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A brief history of Marathons: How it all started, the first women-inclusive marathon, and more.

In Marathons and Races by Surbhi Dhawan

490 BC – As we can say about a lot of things, it all started with the Greeks! It all started with Pheidippides, a Greek soldier who elated after a victory against Persia in the battle of Marathon, ran 24.5 miles to bear the news to the anxious city state of Athens. Legend has him yelling ‘Victory!’ in jubilee before keeling over and dying. Some would call his death preventable, tragic, almost silly. (too soon?) But today, hundreds of thousands of people around the world run the same race, in different parts of the world, for some reason.

1896 – The International Olympic Committee is founded, and the marathon is one of the original competitions in the Original modern Olympics. The distance wouldn’t get standardized for a while. Only 9 out of 25 participants finish the race. Spiridon Louis, a Greek postal worker, won that first race in 2 hours, 58 minutes, 50 seconds, finishing seven minutes ahead of the pack.

1897 – The first Boston Marathon is inaugurated. It is now the oldest marathon in the world.

1897 – 1908 – Marathons of different lengths are held during Olympics. The logic is that if the distance shouldn’t matter and doesn’t need standardization if everyone is running the same distance.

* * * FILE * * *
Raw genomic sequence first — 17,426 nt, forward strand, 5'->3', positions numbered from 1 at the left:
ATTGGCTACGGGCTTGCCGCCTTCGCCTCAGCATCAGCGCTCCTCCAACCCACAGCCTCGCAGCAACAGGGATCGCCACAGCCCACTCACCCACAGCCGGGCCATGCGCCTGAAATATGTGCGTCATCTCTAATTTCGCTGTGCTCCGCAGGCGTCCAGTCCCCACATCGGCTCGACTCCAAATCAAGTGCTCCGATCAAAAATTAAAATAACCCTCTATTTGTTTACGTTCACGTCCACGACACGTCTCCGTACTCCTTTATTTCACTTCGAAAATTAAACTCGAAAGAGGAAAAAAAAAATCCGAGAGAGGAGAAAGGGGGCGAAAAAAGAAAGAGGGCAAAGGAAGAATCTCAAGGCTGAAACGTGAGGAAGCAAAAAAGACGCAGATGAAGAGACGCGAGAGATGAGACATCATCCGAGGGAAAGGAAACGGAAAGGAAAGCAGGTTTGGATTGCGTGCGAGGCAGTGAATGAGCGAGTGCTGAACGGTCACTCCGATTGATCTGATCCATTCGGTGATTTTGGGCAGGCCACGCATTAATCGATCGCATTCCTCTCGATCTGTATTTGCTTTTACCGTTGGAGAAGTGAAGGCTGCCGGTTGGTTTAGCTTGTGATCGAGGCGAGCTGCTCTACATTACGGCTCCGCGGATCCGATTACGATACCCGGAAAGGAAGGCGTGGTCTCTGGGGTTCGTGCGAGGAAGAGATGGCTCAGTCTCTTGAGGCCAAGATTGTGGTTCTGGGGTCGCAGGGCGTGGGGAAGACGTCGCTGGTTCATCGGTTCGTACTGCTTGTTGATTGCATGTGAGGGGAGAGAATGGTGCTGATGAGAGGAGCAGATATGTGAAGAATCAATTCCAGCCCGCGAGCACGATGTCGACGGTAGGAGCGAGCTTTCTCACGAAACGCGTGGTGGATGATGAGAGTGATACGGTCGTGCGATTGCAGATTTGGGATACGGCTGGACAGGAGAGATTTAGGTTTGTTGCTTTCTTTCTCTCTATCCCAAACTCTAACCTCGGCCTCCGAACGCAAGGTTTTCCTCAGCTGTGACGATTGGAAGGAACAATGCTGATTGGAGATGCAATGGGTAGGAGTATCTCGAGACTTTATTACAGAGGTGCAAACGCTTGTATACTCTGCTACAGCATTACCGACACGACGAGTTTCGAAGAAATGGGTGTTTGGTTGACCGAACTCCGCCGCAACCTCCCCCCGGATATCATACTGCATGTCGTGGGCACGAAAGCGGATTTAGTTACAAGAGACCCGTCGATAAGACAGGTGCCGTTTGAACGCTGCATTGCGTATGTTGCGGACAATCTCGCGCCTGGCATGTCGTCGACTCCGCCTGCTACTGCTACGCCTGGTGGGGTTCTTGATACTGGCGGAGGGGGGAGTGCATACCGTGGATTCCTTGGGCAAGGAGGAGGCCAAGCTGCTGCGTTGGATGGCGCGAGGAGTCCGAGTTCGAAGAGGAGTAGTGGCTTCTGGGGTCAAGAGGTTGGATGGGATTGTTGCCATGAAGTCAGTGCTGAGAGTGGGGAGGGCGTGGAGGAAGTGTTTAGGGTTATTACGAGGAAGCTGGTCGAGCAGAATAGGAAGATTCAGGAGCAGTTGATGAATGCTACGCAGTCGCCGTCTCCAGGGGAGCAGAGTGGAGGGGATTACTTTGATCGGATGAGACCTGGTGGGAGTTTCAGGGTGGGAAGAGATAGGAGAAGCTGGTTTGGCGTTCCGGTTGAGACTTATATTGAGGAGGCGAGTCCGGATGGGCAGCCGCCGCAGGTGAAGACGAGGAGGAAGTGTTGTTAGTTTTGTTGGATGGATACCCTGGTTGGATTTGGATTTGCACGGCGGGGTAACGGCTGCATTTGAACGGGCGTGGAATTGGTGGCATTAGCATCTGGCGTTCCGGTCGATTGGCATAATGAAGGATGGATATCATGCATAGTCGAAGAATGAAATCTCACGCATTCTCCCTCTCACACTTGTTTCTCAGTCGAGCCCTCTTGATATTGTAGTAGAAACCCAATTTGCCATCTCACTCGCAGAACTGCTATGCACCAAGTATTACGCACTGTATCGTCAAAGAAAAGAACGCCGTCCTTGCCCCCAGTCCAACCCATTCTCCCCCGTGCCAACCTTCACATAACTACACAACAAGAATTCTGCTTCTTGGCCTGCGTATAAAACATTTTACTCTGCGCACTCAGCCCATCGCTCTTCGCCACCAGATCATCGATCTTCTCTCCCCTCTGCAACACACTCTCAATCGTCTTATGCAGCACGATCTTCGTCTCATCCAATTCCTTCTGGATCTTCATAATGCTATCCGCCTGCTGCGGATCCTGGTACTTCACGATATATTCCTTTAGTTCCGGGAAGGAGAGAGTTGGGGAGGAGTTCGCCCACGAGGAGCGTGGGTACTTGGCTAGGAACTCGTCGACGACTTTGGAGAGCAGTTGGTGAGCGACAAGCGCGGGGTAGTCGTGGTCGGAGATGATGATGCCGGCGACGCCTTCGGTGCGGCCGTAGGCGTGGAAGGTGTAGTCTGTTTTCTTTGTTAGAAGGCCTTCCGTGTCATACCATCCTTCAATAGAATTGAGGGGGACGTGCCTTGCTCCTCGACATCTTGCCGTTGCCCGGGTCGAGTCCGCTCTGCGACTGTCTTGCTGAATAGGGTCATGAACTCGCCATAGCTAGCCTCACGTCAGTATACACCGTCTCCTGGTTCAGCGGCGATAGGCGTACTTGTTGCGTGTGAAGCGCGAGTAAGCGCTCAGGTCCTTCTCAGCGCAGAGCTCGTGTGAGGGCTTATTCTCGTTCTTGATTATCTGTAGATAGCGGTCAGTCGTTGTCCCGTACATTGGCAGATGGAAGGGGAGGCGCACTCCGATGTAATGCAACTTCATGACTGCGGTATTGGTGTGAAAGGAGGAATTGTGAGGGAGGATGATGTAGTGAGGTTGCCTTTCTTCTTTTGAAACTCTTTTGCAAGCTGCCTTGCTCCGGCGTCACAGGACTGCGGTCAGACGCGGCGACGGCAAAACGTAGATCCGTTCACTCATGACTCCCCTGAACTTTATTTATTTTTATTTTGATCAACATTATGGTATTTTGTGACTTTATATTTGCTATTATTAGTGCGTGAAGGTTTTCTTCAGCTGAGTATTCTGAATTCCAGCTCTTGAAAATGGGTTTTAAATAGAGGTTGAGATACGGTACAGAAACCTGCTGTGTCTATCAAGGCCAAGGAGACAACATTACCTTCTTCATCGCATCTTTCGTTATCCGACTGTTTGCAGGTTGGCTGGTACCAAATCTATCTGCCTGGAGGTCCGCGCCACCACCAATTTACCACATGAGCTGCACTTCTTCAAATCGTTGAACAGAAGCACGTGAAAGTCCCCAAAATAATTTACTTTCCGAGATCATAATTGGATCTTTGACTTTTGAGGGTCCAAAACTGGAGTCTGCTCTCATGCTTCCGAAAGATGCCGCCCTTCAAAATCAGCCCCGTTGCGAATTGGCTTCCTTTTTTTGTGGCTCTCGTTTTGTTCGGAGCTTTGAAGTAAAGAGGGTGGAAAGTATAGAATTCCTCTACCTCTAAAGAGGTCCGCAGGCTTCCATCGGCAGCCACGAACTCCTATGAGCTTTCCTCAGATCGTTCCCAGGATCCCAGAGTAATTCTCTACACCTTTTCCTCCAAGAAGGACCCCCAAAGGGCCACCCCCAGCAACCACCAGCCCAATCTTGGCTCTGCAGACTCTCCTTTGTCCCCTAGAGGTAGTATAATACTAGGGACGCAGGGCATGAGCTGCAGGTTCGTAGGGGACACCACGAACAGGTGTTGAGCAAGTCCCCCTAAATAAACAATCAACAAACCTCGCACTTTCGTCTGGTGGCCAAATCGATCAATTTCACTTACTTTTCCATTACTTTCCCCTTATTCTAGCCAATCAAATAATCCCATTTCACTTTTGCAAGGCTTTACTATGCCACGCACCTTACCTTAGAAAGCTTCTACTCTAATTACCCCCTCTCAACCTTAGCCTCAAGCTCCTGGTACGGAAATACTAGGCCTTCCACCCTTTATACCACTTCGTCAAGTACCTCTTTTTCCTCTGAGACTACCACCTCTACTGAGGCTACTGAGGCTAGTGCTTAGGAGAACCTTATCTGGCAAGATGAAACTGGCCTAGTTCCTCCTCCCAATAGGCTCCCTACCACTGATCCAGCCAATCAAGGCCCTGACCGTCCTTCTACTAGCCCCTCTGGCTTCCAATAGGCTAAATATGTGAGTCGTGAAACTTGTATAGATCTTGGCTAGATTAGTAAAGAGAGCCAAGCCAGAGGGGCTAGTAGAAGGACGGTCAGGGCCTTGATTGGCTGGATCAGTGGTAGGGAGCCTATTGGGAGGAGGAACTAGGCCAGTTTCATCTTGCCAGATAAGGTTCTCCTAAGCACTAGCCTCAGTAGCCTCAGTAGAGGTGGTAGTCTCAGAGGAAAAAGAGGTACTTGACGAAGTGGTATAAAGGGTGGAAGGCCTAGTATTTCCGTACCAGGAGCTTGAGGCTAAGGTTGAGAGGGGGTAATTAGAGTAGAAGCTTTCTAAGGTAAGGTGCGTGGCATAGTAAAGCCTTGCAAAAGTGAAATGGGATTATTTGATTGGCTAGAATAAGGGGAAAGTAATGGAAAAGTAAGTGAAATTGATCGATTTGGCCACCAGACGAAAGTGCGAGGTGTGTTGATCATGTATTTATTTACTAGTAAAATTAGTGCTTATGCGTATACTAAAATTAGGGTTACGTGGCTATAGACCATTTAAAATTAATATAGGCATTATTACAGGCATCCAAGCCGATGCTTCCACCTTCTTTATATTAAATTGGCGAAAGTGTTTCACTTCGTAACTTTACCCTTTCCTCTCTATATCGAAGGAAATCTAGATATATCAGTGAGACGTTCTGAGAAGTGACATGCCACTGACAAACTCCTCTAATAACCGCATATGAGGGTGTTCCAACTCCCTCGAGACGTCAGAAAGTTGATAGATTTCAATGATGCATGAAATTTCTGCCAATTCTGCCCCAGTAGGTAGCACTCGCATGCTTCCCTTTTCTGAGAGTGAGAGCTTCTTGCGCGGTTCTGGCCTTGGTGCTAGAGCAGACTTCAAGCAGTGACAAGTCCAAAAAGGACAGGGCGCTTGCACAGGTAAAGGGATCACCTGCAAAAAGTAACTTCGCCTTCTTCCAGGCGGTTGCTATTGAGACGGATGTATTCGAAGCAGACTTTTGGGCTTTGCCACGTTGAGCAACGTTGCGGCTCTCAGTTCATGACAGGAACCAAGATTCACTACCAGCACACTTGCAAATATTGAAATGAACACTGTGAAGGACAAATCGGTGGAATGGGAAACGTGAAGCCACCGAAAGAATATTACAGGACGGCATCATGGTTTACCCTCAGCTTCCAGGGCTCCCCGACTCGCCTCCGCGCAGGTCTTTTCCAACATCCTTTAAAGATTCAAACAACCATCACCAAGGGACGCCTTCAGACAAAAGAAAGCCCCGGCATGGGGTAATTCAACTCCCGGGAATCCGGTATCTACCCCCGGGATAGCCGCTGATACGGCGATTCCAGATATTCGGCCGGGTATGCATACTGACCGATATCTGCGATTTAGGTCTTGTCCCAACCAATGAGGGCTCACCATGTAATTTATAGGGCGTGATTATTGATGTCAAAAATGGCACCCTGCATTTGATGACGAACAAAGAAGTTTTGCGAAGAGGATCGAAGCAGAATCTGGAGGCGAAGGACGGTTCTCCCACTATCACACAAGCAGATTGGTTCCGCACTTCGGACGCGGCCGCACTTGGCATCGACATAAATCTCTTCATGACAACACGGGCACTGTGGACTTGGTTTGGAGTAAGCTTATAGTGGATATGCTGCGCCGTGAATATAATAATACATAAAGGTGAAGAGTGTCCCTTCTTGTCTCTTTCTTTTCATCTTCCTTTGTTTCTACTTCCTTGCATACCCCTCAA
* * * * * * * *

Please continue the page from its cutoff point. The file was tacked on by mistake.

1908 – The first London marathon is held. The runners run from Windsor Castle to Whitecastle Stadium. The distance is close to 26 miles. However, as is characteristic in monarchy’s tradition, an extra 385 yards is added so that the royal family can witness the finish line from their box, giving rise to the British tradition of yelling ‘God Save The Queen!’ in the last mile. Now we’re not saying that it would be positively infuriating to have to run an extra quarter mile basically for the queen’s amusement. But of course, it can be assumed that the chant is the best instance of British sarcasm and humor.

1924 – The International Amateur Athletic Federation (IAAF) adopts the 1908 distance as the official marathon. In fact, of the first seven modern Olympics, there were six different distances. The official length of the marathon is now 26 miles and 385 yards. God Save The Queen!

1966-67 – We have to understand that for the longest time, women weren’t welcome in the marathons, which doesn’t mean that they didn’t participate anyway. In 1966, Roberta Gibb hid in bushes near the start of the Boston Marathon and then jumped into the race shortly after the starting gun fired, finishing (unofficially) in 3 hr. 21 min. 40 sec. In 1967, Kathrine Switzer signed up as KV Switzer and unknown to the administration ran the marathon, being harassed by an official on noticing that she’s a woman.

1970 – The New York marathon is first held. 127 runners compete for the race which is held completely inside Central Park. 55 runners cross the finish line. Modern NYC Marathons attract over forty thousand participants.

1972 – The Boston Marathon becomes the first major race to allow women to compete. About damn time!

1984 – Women are welcomed into the Olympic marathon!

2003 – On April 23, Paula Radcliffe ran the 26 miles and 385 yards in an unbroken 2:15:25 record time, setting a new precedent and a new standard to which women everywhere can aspire to.

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